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Is Simple Better?


By: Torie Abbott Watkins, Volume 102 Staff Member

In today’s political discourse it is an all but impossible challenge to get Democrats and Republicans to agree on anything. There are few more politicized topics than that of political gerrymandering.[1] For years, the Supreme Court failed to act on a case dealing explicitly with political gerrymandering, questioning the justiciability of any such case.[2] That is, until this term,[3] when the Justices took two.[4]

This Post will first discuss both gerrymandering cases the Supreme Court is currently considering, Gill v. Whitford and Benisek v. Lamone. Then it will explain the importance of the Supreme Court taking up the second case, Benisek, and what this subsequent case could mean for partisan gerrymandering jurisprudence.


While both Gill and Benisek address the issue of partisan gerrymandering, the facts, and the legal theories advanced differentiate the two cases.

A. Gill v. Whitford

A group of Wisconsin citizens filed a District Court lawsuit on July 8, 2015.[5] In their complaint the Plaintiffs argued Wisconsin Act 43, the state plan adopted in 2012 for statewide redistricting, was unconstitutional partisan gerrymandering violating both the First and Fourteenth Amendments.[6] Plaintiffs argued diluting the power of Democrat voters, Wisconsin Republicans drafted Act 43 “employ[ing] two gerrymandering techniques: ‘cracking’—‘dividing a party’s supporters among multiple districts so that they fall short of a majority in each one’—and ‘packing’—‘concentrating one party’s backers in a few districts that they win by overwhelming margins.’”[7]

In evaluating the Plaintiff’s claim, the District Court explained “the First Amendment and the Equal Protection clause prohibit a redistricting scheme which (1) is intended to place a severe impediment on the effectiveness of the votes of individual citizens on the basis of their political affiliation, (2) has that effect, and (3) cannot be justified on other, legitimate legislative grounds.”[8] Ultimately, the District Court found that from the onset, the Act 43 drafters intended to redistrict in a way that would keep the Republican Party in power of the Wisconsin Assembly.[9] Further, their discriminatory intent was successful in both the 2012 and 2014 elections in which Republicans received, in each respective year, 48.6% of the vote but 60 Assembly seats, and 52% of the vote but 63 Assembly seats.[10] In addition, the results could not be adequately justified by Wisconsin’s political makeup or other neutral factors.[11]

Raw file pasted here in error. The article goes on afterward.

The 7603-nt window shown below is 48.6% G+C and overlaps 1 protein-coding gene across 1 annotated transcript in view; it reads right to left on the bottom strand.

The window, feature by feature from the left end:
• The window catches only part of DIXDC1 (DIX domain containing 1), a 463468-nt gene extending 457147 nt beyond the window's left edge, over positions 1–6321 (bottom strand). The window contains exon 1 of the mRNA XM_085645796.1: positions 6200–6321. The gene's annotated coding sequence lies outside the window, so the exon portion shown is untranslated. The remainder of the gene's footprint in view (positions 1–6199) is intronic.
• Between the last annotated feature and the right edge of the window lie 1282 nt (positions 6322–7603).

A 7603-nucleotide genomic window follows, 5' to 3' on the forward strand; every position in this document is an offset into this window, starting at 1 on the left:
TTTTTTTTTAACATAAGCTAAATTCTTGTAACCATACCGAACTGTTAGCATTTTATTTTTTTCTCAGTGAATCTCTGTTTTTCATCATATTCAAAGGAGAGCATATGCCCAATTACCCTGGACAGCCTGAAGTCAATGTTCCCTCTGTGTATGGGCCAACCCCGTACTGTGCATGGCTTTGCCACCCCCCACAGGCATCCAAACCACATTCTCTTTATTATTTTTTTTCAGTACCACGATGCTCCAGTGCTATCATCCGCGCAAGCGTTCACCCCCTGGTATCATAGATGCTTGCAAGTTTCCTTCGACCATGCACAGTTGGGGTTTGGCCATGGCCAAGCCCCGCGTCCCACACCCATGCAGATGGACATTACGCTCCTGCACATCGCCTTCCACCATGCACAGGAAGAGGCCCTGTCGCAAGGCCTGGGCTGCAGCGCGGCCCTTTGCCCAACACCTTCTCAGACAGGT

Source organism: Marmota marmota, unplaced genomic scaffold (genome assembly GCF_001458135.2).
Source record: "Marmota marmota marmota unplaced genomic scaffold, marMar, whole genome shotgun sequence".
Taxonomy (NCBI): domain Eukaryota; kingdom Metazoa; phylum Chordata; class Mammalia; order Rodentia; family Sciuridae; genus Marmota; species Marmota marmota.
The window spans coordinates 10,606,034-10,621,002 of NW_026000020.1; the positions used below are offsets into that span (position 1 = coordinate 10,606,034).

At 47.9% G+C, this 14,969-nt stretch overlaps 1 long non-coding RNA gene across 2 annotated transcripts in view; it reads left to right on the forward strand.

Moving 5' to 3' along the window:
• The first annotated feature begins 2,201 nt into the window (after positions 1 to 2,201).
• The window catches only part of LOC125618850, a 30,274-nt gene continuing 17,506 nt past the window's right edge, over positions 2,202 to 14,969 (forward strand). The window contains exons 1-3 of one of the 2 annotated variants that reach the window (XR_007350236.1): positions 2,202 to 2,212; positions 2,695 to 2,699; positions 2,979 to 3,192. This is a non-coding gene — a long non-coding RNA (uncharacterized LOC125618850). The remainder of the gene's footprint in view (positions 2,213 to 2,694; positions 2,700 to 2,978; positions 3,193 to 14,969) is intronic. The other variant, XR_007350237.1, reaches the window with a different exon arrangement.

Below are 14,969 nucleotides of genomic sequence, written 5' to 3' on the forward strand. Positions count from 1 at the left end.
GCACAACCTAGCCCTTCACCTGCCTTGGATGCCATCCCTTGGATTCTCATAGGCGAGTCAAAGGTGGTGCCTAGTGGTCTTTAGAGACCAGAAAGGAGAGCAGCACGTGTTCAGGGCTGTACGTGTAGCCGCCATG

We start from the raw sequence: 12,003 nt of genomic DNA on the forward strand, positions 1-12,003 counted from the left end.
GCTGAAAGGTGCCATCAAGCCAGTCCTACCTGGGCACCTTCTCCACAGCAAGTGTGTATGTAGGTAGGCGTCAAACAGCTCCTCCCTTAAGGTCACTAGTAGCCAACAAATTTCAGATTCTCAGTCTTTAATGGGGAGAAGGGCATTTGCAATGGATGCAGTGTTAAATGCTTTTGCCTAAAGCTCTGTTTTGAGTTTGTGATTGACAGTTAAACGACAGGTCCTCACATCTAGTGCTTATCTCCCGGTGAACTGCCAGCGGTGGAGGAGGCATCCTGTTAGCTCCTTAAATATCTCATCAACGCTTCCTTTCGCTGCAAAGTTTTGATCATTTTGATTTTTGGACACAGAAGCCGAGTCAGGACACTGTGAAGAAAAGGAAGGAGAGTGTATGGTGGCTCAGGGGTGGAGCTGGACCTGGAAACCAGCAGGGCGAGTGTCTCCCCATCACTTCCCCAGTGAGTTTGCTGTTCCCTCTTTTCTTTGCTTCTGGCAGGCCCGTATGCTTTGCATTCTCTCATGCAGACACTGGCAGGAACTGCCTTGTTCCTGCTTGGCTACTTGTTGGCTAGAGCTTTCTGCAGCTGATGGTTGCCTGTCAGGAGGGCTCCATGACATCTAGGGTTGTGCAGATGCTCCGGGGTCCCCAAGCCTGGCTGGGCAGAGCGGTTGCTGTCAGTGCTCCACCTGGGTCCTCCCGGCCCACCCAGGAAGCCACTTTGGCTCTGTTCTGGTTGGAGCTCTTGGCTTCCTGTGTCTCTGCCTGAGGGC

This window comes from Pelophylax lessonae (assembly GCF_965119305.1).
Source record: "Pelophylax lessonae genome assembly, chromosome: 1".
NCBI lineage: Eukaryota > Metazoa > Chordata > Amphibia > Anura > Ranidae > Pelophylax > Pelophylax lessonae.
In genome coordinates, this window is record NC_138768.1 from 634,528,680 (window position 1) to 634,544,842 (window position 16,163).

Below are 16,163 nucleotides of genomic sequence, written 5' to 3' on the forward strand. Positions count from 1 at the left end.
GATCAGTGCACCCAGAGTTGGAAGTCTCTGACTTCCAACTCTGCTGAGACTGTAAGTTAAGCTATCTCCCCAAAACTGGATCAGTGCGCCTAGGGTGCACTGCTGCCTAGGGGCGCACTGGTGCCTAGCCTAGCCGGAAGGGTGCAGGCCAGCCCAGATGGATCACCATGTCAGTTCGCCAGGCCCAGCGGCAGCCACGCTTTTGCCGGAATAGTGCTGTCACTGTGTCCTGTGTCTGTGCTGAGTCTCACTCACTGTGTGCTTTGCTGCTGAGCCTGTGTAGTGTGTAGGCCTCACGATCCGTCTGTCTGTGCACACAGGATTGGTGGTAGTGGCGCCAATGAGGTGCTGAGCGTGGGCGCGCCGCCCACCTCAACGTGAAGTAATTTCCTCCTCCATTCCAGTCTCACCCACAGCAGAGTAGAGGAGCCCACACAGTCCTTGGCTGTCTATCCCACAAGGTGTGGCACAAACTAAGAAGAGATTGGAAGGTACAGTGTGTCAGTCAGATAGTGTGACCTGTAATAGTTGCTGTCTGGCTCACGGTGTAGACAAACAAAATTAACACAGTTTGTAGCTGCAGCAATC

As a result, the District Court found in favor for the Plaintiffs, which represented the first time in more than three decades that a federal court found a state participated in unlawful partisan gerrymandering.[12] The State of Wisconsin, however, appealed, and on June 19, 2017 the Supreme Court agreed to hear the case.[13] Oral arguments took place on October 3, 2017.[14] The Court to date has not issued an opinion on Gill.

B. Benisek v. Lamone

Shortly after the Gill oral arguments, the Court surprised onlookers yet again by agreeing to take on another partisan gerrymandering case, Benisek v. Lamone.[15] Benisek deals exclusively with Maryland’s 6th U.S. House of Representatives Congressional District.[16] Prior to the state’s redistricting plan, the 6th Congressional District elected a Republican in ten straight elections.[17] In 2011, the Maryland Legislature, at the time under the Democratic Party’s control, redrew the district.[18] Under the plan, “over 65,000 registered Republican voters [were removed] from the district . . . [and] a net total of over 30,000 Democratic voters [were added] to the district.”[19]

As a result, Republican voters in the district filed suit in district court alleging the Democrats’ redistricting plan violated the First Amendment.[20] The Plaintiffs gave three reasons to support the claim, mirroring the three-part test used in Gill. First, the Plaintiffs alleged the Maryland Legislature, in redrawing the 6th Congressional District, purposely considered the Republican voter’s voting history and political affiliation thus violating voters’ First Amendment protection from political retaliation.[21] Second, after the plan’s 2011 enactment, Democrats were elected in both 2012 and 2014.[22] Last, according to the Plaintiffs, there was no legitimate justification for “cracking” the district.[23]